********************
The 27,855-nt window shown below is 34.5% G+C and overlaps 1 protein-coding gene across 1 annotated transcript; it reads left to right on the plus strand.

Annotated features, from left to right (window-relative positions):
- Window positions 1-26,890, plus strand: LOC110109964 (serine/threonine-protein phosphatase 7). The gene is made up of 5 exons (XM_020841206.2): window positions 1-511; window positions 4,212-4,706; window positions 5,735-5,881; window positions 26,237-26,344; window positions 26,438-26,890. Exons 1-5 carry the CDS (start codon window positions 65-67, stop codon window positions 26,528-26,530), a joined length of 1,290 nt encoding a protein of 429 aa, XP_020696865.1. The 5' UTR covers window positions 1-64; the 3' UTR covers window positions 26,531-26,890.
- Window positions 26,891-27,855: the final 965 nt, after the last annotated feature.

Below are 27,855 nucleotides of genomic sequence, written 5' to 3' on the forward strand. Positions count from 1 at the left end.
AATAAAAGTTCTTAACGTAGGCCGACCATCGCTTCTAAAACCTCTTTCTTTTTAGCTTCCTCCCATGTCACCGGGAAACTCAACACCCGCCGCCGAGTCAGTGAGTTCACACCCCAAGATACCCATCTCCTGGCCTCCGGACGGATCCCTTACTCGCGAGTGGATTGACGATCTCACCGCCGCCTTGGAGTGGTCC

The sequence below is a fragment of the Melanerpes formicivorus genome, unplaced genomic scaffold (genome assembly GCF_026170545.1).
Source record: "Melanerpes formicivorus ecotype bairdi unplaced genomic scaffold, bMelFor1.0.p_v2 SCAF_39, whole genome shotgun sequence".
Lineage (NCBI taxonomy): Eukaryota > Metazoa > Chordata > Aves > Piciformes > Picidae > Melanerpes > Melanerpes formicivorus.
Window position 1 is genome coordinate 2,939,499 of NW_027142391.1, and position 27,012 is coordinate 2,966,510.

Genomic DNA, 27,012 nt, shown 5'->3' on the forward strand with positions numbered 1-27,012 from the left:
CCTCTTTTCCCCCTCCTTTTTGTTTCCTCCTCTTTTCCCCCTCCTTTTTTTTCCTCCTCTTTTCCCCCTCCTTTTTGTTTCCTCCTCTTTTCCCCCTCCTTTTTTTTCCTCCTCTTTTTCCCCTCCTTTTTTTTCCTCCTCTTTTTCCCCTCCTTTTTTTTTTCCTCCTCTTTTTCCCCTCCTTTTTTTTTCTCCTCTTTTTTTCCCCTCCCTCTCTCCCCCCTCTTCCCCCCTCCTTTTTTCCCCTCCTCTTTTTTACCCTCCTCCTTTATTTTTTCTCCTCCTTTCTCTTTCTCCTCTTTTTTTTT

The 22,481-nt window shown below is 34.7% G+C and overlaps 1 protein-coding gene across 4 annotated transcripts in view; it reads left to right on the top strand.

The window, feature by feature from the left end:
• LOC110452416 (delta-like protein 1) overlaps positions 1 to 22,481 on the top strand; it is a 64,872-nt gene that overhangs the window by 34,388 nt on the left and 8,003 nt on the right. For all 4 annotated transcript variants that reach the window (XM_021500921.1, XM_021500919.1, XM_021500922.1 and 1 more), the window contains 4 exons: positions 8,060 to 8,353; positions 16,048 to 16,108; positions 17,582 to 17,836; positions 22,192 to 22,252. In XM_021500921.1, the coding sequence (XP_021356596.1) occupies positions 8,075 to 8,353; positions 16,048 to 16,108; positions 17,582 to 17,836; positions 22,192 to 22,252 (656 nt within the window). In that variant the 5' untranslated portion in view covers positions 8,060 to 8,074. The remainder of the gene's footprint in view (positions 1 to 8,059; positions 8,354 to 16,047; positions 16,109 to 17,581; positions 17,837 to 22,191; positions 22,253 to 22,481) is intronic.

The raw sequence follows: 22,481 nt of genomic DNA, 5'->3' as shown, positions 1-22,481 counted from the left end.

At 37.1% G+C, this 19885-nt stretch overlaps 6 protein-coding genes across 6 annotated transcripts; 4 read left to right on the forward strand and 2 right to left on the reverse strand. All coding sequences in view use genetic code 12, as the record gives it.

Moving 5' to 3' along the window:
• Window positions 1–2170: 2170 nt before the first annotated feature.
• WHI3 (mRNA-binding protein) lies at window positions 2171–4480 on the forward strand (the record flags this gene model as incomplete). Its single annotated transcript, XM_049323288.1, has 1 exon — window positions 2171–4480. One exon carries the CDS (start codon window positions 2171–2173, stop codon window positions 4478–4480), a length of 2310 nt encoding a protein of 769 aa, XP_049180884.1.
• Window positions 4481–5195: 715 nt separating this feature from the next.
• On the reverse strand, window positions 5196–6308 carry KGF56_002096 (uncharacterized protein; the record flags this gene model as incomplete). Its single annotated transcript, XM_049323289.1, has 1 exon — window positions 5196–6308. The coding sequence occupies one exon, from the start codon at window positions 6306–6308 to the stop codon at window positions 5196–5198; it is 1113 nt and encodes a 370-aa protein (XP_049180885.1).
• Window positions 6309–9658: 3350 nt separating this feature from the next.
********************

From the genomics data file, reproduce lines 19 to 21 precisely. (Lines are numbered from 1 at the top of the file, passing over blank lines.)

• Window positions 1–2170: 2170 nt before the first annotated feature.
• WHI3 (mRNA-binding protein) lies at window positions 2171–4480 on the forward strand (the record flags this gene model as incomplete). Its single annotated transcript, XM_049323288.1, has 1 exon — window positions 2171–4480. One exon carries the CDS (start codon window positions 2171–2173, stop codon window positions 4478–4480), a length of 2310 nt encoding a protein of 769 aa, XP_049180884.1.
• Window positions 4481–5195: 715 nt separating this feature from the next.